Goldberg: Get ready for a nasty 2020 presidential campaign
Here’s a fun New Year’s prediction for you: The 2020 presidential campaign will be even uglier than the 2016 contest.
In part, that’s due to President Trump’s incumbency. In 2016, Trump almost surely did not think he’d win. Throughout his campaign, he would drop hints about an “exit strategy.” Exiles and members in good standing of Trump World admit both on and off the record that his was a protest candidacy or a publicity stunt.
In other words, President Trump in 2020 has a lot more to lose than Candidate Trump had in 2016.
Second, there’s no evidence that Trump has matured — “grown,” in D.C. parlance — with the job. He insists that being “presidential” is not an option because that would be “boring.” His willingness to use the nearest weapon to hand, rhetorically, is undiminished. But the resources at his disposal — both his official powers and his ability to employ traditional and social media — are greatly enhanced. Candidate Trump could not pressure a foreign power to help muddy a political opponent. President Trump could and almost certainly did.
Third, unlike in 2016, when he was executing a hostile takeover of a party and a conservative media establishment that simultaneously disliked him and underestimated him, Trump now has the support of both.
Last, the Trump presidency, unlike the Reagan presidency, has not elicited from the Democrats the kind of seriousness of mind about electability that pulled the Democrats back to the center. In response to Trump’s election, the Democrats have even moved to the left of Barack Obama, leaving Obama’s 77-year-old, gaffe-prone vice president, Joe Biden, to run almost alone as a politically moderate candidate.
We’re already seeing evidence of how the campaign will go. Here are two recent examples.
First, on Friday night, the president retweeted (and then deleted) a post naming the whistleblower in the Ukraine affair. If Candidate Trump had done something like that, criticism from the right would have been deafening.
Then on Sunday night, at an event in Milford, N.H., the famously tactile Biden was greeted by a handful of protesters. “Don’t touch kids, you pervert!” one man, who claimed not to be a Trump supporter, shouted. A woman started a brief chant of “Quid Pro Joe!”
For the record, Biden isn’t a pervert; he’s an all-too-handsy politician from a bygone era of glad-handing, back-slapping and hugging. But, given the new rules of the “Me Too” era, it’s easy enough to make the insinuation, and several Democrats have — a small example of how the hothouse atmosphere of Very Online Liberalism undermines electability.
It would be informative if a reporter had confirmed whether the protesters were free agents, Trump plants or emissaries for one of Biden’s Democratic rivals. But in the big picture, it doesn’t really matter, because Trump boosters and even the mainstream media were eager to give the incident the kind of social media virality Team Trump loves. Countless Twitter accounts used the incident to spread the charge, often sprinkled with the kind of sobriquet Trump loves, “Dirty Joe.”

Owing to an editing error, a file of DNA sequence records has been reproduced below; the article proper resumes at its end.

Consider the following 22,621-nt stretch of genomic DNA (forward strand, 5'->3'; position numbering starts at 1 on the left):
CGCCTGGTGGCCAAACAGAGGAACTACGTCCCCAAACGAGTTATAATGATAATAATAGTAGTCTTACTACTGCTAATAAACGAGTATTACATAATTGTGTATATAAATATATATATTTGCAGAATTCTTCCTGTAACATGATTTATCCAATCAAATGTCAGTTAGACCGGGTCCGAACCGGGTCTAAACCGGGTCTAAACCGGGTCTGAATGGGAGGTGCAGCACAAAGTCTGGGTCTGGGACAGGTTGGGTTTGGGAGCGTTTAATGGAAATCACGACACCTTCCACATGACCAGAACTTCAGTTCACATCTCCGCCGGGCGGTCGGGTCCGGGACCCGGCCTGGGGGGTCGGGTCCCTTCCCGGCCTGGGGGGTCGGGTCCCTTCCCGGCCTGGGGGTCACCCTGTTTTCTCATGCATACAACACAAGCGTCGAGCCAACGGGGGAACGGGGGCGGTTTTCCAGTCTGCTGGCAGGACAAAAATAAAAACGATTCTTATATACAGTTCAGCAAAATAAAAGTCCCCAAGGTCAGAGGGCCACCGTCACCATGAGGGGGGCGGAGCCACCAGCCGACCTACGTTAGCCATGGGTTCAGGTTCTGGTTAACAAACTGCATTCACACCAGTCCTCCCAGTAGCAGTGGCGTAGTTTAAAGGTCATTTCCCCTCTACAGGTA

Of course, that nickname is useful for the other charge near and dear to Trump World: that it’s Biden who’s corrupt, not the president. At times the argument becomes a kind of dysfunctional mobius strip. “Quid Pro Quo Joe,” they claim, outrageously did what Trump is accused of by improperly pressuring the Ukrainian government. (Evidence of this is scant.) But if Trump improperly pressured the Ukrainians (as ample evidence suggests) would that be an outrage? “Of course not! All foreign policy is about quid pro quo!”
If Biden becomes the Democratic nominee, this is precisely how the campaign will play out: a kind of louder echo of 2016. A vast endeavor of “I know you are but what am I?” in which the president invites the machinery at his disposal to muddy the waters enough that everyone seems equally dirty. As with his campaign against Hillary Clinton, the president can’t make a majority like him, but he can certainly turn voters against his opponent.
The Trump campaign didn’t concoct the 2016 PizzaGate conspiracy theory (that the Clintons had something to do with a pedophile ring in a D.C. pizza joint). But he gave enough of a signal boost to the trolls — with retweets and interviews — that the line demarcating outrageous behavior moved far enough to make his antics seem in bounds. Now, Trump’s antics are, by definition, presidential and the policy of the GOP.
Of course, Biden might not be the nominee. But there’s no reason to believe that would change Trump’s behavior, when the presidency hasn’t. And the other possible nominees are sufficiently left wing to make Trump’s job even easier.
So cheer up, the worst is yet to come.
Jonah Goldberg is editor-in-chief of The Dispatch and the host of The Remnant podcast. His Twitter handle is @JonahDispatch.
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